34.9 million people1 in the UK are on LinkedIn, making it an incredibly important platform to consolidate your reputation, share value-adding content, and find new clients.
But there’s a problem; we keep seeing financial advisers/planners making the same basic mistakes.
Those mistakes mean:
- The time they spend on LinkedIn will be used less productively
- They won’t maximise the undoubted opportunities that LinkedIn offers
- Advisers/planners who know how to use LinkedIn properly will get ahead of them.
So what are these mistakes? And, equally importantly, what’s the solution?
Mistake #1: Not building a great profile
Even if you’re not actively using LinkedIn to promote your business, you still need a great profile.
Because prospective clients, including those recommended to you, will search for you online before getting in touch. Some are looking for basic information, like your contact details, while others have been recommended to more than one adviser/planner so are researching both options before deciding who to contact. These prospects will search for your name and/or your business name. Either way, they need to be able to find you easily and be impressed by what they see.
If they search for your name, your individual team page on your firm’s website and your VouchedFor profile should appear at the top of the search results. And, so should your LinkedIn profile.
However, many profiles are unloved:
- The adviser/planner’s profile picture isn’t visible
- The banner is set as the default image, or some meaningless picture has been added
- The profile doesn’t explain in detail what you do, who you do it for and why people use you.
A shabby and unloved profile won’t impress prospects who visit it. Fortunately, there’s an easy solution, which we’ll give you in a minute.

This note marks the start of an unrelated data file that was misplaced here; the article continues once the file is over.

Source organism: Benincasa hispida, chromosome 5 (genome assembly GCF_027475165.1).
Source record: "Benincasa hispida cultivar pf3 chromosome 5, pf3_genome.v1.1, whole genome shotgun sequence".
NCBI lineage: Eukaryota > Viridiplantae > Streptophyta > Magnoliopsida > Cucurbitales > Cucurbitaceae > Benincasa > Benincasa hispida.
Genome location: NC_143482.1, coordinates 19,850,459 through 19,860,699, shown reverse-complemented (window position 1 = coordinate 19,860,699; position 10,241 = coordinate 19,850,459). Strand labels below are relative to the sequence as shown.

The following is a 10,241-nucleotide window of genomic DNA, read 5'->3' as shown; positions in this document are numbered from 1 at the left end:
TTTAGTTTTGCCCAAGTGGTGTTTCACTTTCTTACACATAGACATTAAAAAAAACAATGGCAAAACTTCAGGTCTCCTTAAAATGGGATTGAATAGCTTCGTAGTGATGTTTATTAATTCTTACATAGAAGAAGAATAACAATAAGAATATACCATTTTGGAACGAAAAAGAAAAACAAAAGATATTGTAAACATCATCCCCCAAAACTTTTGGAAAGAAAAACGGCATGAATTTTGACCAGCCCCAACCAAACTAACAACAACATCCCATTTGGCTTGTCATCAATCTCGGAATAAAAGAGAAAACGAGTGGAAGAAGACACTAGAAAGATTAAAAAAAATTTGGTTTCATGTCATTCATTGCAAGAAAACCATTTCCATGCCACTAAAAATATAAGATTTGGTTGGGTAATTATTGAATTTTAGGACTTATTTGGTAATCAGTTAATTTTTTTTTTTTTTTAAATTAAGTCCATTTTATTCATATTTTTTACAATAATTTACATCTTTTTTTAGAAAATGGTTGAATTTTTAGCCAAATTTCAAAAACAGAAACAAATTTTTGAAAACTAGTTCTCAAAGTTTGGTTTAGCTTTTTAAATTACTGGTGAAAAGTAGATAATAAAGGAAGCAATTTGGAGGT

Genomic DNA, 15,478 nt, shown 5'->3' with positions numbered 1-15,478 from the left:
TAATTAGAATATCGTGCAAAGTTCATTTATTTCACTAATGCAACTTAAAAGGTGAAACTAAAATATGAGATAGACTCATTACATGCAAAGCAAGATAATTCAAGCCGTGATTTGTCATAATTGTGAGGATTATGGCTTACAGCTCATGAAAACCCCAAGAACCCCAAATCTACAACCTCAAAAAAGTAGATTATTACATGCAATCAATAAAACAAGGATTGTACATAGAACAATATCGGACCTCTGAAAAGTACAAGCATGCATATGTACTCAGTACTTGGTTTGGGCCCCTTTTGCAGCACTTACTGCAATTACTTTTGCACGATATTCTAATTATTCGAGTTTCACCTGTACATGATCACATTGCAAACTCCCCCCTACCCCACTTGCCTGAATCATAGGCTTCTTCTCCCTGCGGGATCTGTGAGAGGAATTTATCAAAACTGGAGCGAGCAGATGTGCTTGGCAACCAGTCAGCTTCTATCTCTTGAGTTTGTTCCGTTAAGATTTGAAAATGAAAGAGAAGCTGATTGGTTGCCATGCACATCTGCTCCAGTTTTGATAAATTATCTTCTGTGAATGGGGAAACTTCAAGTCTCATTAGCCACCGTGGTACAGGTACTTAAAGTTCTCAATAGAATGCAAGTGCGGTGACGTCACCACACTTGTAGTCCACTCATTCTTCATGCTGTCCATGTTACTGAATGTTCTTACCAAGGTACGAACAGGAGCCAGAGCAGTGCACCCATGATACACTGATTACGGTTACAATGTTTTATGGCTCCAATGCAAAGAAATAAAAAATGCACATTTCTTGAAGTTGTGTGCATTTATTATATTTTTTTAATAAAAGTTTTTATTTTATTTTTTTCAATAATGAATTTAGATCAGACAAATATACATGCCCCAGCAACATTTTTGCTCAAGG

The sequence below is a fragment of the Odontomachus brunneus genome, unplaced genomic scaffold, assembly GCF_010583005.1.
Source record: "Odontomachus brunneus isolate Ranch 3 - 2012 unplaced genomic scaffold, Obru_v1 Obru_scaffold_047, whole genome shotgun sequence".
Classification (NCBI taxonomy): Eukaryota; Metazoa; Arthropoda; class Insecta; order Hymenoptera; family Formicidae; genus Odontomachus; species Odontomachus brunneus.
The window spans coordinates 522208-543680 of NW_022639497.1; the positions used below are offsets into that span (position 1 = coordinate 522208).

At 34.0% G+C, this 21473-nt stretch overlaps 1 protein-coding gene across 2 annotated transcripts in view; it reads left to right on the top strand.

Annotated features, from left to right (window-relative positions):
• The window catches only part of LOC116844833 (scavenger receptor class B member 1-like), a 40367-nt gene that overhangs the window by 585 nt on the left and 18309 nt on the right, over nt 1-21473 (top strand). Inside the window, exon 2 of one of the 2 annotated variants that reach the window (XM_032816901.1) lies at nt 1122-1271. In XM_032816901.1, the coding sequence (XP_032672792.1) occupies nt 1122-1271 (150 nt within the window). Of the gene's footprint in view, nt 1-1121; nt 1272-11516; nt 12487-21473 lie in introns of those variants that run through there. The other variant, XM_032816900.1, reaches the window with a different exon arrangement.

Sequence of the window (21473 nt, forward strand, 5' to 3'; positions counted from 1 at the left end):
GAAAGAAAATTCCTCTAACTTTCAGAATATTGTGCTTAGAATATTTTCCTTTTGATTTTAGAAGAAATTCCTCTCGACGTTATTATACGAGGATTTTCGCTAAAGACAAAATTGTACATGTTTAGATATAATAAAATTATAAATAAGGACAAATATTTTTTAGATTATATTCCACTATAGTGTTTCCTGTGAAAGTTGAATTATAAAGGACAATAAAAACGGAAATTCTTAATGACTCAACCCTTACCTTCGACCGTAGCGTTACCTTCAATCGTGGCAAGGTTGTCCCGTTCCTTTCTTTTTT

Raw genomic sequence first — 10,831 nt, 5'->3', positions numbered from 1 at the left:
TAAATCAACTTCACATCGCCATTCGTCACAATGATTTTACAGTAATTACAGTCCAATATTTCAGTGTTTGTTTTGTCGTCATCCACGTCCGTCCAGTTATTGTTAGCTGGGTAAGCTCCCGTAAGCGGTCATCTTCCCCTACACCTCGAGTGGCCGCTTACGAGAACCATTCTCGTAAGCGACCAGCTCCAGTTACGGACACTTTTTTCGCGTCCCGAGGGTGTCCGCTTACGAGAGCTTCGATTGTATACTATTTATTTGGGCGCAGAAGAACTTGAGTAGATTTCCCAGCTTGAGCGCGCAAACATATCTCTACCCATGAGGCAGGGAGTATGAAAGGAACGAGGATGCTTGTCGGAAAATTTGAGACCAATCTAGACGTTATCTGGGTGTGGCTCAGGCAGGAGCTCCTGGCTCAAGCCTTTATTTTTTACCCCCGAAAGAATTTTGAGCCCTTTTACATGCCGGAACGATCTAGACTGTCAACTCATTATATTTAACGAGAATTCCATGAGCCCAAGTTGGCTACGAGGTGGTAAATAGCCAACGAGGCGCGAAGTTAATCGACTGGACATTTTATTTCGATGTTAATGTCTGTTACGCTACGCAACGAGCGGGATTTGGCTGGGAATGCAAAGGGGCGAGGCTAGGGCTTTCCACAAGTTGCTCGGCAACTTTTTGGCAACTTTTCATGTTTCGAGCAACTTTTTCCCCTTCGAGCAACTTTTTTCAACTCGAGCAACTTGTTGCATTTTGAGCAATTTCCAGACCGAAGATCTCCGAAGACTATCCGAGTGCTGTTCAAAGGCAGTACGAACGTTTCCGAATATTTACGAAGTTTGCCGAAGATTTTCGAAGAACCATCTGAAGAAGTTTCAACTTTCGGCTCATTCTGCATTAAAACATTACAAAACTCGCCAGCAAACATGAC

Mistake #2: Only talking about themselves
Too many advisers/planners only use LinkedIn to post humble brags about themselves. We all know the type. They’ll pop up when they have passed an exam, received a positive online review, or been nominated for an award. Only to bugger off until the next time it happens.
It never occurs to them that they should also be adding value or sharing knowledge.
Meanwhile, the advisers/planners who use LinkedIn most effectively understand the need for balance. They spend most of their time adding value and sharing knowledge with their connections, only posting about themselves relatively infrequently.
Mistake #3: Not building their network
Most people believe that their number one activity on LinkedIn should be posting.
Sure, it’s important to post consistently, but you also need to increase the number of people who potentially see what you’ve got to say.
So, as well as posting regularly, you also need to consistently grow your network with new connections.
That means you should:
- Connect with all clients (most advisers/planners don’t do this), professional connections and every new prospect when they initially make an enquiry. Most advisers/planners don’t connect to prospects, but it’s an important part of the nurturing process.